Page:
Kelly the Culinarian: Reflections on the Ragnar Relay

Sunday, June 30, 2013

Reflections on the Ragnar Relay

It's been almost a month since my running life was transformed by the Ragnar Relay. It was a wonderful experience, and I did learn a ton. I fielded questions from my Twitter and Facebook followers, and based on that, here are my top tips for tackling Ragnar:

  • Try running doubles or on tired legs at least once a week. On race day, you'll have to run anywhere from 4 to 16 miles several times with a few hours in between. Run a hard five miles in the morning and another four after work, or lift weights and then run, etc. The idea is to get used to running while tired.
  • Prepare to run at night. Have someone run with you after dark and run wearing all the safety gear required - a headlamp, a taillight and a reflective vest. 
  • Figure out what you need to eat on the run and bring it. I packed my homemade peanut butter running fuel and it worked quite well.
  • Pack light. There's a bunch of people in a van together with all the stuff. Limit yourself to what you actually need.
  • I don't know why this picture is moving,
    but I'm going with it.
    Napoleon is there for scale.
  • Giant zip top bags. Buy them and use them. I needed four bags - one for each leg of the race, plus an extra for odds and ends like arm warmers, extra hats, lounging clothes and socks.
  • Soak old wash cloths in water and put them in plastic bags, then add one to each of your clothing bags.
  • Unscented baby wipes are not just for babies. Skip the scent or you'll smell like a sweaty baby.
  • Pack an extra pair of shoes and a pair of flip flops for hanging out.
  • Sunscreen and bug spray are important.
  • Edit: Ragnar provides water at exchanges. I drank from my handheld water bottle during the legs that I filled using the cases of water we packed, then chugged electrolyte water after each leg to prevent cramping. 
  • Take a light blanket and a neck pillow. You never know where you'll end up catching a few ZZZs. I wish I had the Chawel then because it's brilliant - towel, changing room and sleeping bag. Live and learn.
  • Pack your food in individual bags, then place the bags in large tupperware containers so they don't get crushed.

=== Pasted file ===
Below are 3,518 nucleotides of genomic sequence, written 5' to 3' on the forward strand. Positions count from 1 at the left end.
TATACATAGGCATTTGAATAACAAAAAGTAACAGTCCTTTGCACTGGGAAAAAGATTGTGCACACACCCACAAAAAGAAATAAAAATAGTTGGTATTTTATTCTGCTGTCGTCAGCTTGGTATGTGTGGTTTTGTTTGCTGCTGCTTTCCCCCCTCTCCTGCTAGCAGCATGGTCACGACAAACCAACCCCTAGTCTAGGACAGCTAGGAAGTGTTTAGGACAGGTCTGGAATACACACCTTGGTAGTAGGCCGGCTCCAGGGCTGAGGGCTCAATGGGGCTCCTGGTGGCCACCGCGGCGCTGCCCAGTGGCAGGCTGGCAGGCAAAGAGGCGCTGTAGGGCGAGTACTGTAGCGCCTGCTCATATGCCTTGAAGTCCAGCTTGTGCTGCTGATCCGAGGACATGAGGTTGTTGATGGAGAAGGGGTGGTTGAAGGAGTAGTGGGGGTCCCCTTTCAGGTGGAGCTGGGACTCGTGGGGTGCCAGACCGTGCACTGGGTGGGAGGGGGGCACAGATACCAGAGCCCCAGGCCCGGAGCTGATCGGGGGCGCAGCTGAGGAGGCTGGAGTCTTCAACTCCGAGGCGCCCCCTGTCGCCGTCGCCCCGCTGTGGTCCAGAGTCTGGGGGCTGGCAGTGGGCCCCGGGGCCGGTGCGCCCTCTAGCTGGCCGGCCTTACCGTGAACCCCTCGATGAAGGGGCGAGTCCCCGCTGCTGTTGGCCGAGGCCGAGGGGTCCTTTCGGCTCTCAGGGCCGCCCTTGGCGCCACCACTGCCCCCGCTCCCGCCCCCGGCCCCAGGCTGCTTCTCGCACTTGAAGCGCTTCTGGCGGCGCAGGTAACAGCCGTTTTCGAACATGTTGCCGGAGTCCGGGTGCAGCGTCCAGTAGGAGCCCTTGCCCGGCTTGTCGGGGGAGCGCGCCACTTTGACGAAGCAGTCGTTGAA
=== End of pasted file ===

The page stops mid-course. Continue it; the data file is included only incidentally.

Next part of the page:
Race Day
  • Most teams will rent cargo vans. These ride like buses, so if you get carsick, plan accordingly. I do, so I was happy to get assigned the minivan rather than the cargo van, but I brought Dramamine, too.
  • This should be thought out in advance, but you may wish to run double legs. For example, I ran legs 33 and 34 because they were short - 3 or 4 miles. It's a waste to get out to run just three miles.
  • Use a smartphone tracking app and mass texting to stay in touch with your team. The distance of leg seven was changed while our runner was out on the course. With the texting and tracking, we were able to pick her up and drop another runner. Technology is awesome. Use it.
  • We bought car window markers to decorate our cars. You can also use dry-erase markers to write on the white part of vans, too. If you're going this route, pack a scrubby sponge so you can get the stuff off before returning your rental van.
  • After each leg, head straight to a port-o-potty and wipe down with the wash cloths and baby wipes, place your dirty clothes in the zip-top bag and put on your next set of clothes. This keeps the smell down and makes you feel less disgusting.
  • Sleep when you can, but only in designated sleeping areas. It's so much more restful to sleep horizontally than in the van. 
This was delicious, but
I really shouldn't have ate it
  • Some exchanges have food, water and parties going on, and some are just little cones set up for an exchange. The exchanges that are fun are noted in the Rag Mag you get when you check in.
  • The only bathrooms on the course are at the exchanges, or if there are gas stations or whatever in your run leg. You may wish to tote toilet paper and practice your outdoor bathroom skills.
  • Learn from my mistake: Don't just eat whatever crosses your path unless you want to have to use those outdoor bathroom skills. Pack the food you know agrees with you and stick with it.
  • Brushing your teeth and washing your hands and face with real water makes you a new woman. Take advantage of this where you can.
  • It can be a long day, and tensions can rise. If things get heated, remain calm and remember it's only 24 hours and you're only upset because you're sleep deprived, dirty and in close quarters. Our team got along well, but in retrospect, it was because we didn't know each other well and kept things polite and diplomatic.
  • Drinking isn't allowed on the course, but lots of teams bring a picnic lunch and hang out at the finish. I wish we would have thought ahead and done this. It looked fun!
Ragnar Gear